Nova Scotia Government Annoucement in October, 2009.      

Minister Graham Steele announced Friday 22 October 2009 that Belle-Isle Marsh would now be protected.  
Belle­Isle Marsh, located between Annapolis Royal and Bridgetown, is now protected by the government of Nova Scotia. Minister of Acadian Affairs, Graham Steele, made the announcement Friday evening on the occasion of the opening of the annual general assembly of the Acadian Federation of Nova Scotia.
The Belle­Isle Marsh  is one of the first places where Acadians settled in the Acadia of the Maritimes.  
In the 17th century some thirty Acadian families in this marsh owned farms which they had drained with the aid of aboiteaux. According to archaeologist Marc Lavoie, Belle­Isle is of particular importance because no one settled at the marsh after the Deportation. He explains that no one besides the Acadians, knew how the aboiteaux worked. This archaeologist, who has carried out digs at Belle­Isle Marsh for several years, confirms that "Belle­Isle Marsh is the largest Acadian village in the cradle of Acadia."   In addition, one quarter of the Belle­Isle Marsh is now protected thanks to the actions of Robert and Diane Surette. After purchasing a parcel of land at the Marsh they discovered that it was the land of their ancestors.
(Belleisle Marsh Protected Site Designation made under Section 7 of the Special Places Protection Act R.S.N.S. 1989, c. 438 , O.I.C. 2010-387 (October 21, 2010), N.S. Reg. 158/2010)

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On July 5th, 2017, an interpretive map was unveiled at the LeBlanc Monument in Belle-Isle, Nova Scotia by Hector LeBlanc and Alain LeBlanc both members of the Nova Scotia LeBlanc family Association. The map identifies Acadian families that lived in the Belle-Isle area and provides historical information on Acadian life between 1636 to 1755. This new addition to the site is the result of an Educational Cartography Project which was completed by Scott Comeau, student at the Centre of Geographic Sciences, NSCC, Lawrencetown, Nova Scotia in partnership with the Nova Scotia Museum, Universite Sainte-Anne, and Belle-Isle Acadian Community Individuals.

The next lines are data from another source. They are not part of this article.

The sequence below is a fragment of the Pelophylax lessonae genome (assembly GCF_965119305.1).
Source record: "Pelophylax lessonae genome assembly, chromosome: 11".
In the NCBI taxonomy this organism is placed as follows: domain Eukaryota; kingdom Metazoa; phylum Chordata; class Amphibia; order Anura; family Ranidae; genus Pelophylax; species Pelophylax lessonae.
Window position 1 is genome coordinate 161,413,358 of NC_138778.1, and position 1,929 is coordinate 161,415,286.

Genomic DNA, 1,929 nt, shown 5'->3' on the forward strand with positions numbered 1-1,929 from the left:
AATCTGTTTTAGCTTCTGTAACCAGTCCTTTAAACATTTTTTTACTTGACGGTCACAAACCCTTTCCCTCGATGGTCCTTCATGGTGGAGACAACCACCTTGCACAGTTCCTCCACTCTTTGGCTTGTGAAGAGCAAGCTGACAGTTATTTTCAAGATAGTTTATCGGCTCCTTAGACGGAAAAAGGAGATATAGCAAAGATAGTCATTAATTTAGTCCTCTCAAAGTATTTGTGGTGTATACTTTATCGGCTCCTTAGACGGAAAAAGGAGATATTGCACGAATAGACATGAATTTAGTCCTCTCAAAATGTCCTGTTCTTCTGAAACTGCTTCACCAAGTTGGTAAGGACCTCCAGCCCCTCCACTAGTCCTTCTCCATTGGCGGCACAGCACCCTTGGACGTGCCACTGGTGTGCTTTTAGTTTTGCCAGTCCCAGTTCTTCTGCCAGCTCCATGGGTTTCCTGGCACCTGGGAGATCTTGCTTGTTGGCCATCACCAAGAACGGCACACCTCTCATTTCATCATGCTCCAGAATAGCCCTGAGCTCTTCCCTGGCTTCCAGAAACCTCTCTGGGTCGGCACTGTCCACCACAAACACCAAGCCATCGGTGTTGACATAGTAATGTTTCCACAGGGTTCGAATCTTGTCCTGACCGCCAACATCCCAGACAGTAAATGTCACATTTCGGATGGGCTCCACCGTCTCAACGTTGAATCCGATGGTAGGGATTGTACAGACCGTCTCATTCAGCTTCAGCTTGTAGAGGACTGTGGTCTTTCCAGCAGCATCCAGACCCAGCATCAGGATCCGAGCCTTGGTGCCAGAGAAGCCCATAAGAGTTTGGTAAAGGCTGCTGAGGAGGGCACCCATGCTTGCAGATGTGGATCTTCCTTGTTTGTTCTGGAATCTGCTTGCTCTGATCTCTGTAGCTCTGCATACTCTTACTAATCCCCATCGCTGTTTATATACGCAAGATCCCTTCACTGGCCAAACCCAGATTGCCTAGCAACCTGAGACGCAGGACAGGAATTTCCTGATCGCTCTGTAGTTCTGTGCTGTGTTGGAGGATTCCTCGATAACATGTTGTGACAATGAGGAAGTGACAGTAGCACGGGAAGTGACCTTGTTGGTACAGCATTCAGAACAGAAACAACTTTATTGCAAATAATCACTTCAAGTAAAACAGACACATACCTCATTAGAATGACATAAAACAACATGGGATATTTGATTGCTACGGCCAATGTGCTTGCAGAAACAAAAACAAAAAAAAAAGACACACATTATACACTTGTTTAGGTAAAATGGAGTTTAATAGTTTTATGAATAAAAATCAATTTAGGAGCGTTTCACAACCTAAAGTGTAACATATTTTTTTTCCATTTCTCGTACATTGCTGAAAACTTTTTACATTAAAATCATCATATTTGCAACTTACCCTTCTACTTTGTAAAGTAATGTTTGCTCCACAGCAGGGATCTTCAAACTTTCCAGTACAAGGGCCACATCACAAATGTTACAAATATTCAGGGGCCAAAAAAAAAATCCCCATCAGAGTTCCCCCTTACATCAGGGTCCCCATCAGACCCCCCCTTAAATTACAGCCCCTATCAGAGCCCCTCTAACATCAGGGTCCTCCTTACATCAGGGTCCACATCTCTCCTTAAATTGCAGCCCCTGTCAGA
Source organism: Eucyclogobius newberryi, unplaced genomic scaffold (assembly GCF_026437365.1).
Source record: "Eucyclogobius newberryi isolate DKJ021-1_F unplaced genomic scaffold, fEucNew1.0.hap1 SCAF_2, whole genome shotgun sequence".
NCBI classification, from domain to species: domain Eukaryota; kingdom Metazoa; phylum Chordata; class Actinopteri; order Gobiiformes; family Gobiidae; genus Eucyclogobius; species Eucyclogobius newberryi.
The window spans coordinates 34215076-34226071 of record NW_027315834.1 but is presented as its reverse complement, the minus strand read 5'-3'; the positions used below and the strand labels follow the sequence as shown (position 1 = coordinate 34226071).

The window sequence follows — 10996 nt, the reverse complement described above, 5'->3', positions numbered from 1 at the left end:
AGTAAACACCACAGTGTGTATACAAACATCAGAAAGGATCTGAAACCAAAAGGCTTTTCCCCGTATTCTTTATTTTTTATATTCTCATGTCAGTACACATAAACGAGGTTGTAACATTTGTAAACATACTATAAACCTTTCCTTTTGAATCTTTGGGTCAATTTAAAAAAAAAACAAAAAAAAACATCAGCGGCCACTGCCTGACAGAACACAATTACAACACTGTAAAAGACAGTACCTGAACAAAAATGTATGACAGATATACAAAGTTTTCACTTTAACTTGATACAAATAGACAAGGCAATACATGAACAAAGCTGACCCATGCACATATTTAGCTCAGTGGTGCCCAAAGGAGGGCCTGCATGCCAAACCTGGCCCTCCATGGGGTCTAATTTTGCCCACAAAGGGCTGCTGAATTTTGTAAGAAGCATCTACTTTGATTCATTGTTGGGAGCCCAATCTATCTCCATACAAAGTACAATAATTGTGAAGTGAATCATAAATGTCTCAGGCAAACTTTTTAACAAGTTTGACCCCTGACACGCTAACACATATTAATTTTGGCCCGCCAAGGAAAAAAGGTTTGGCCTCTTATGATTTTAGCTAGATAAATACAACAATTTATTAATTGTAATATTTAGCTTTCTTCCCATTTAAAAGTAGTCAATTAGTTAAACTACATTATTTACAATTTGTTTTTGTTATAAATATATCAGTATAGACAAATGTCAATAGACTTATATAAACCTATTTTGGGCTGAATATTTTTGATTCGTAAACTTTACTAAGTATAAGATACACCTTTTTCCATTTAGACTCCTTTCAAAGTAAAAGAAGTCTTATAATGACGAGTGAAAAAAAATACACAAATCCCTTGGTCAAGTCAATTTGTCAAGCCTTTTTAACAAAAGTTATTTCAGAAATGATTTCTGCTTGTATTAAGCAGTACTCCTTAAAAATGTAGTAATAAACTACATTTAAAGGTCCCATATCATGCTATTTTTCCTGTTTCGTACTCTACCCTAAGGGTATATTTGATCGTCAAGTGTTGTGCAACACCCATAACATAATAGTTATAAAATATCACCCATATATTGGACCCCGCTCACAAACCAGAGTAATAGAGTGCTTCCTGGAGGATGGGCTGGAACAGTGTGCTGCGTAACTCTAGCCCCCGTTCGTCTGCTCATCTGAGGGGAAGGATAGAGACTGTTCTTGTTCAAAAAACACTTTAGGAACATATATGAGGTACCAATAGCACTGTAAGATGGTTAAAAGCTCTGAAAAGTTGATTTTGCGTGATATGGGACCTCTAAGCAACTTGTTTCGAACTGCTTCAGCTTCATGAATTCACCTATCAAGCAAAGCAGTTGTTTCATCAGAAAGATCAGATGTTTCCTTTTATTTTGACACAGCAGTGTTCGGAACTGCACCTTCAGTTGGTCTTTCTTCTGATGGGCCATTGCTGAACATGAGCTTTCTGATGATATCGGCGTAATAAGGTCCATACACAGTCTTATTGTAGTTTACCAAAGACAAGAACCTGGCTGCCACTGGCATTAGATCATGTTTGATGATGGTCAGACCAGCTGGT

(Note: Costs associated with the construction and installation of the interpretive sign and support structure was donated by Robert and Diane Surette. The post and beam structure that displayes the map was designed, built and installed by Richard Cormier, proprietor, Wise Owl Joinery Company, Port Williams, NS.)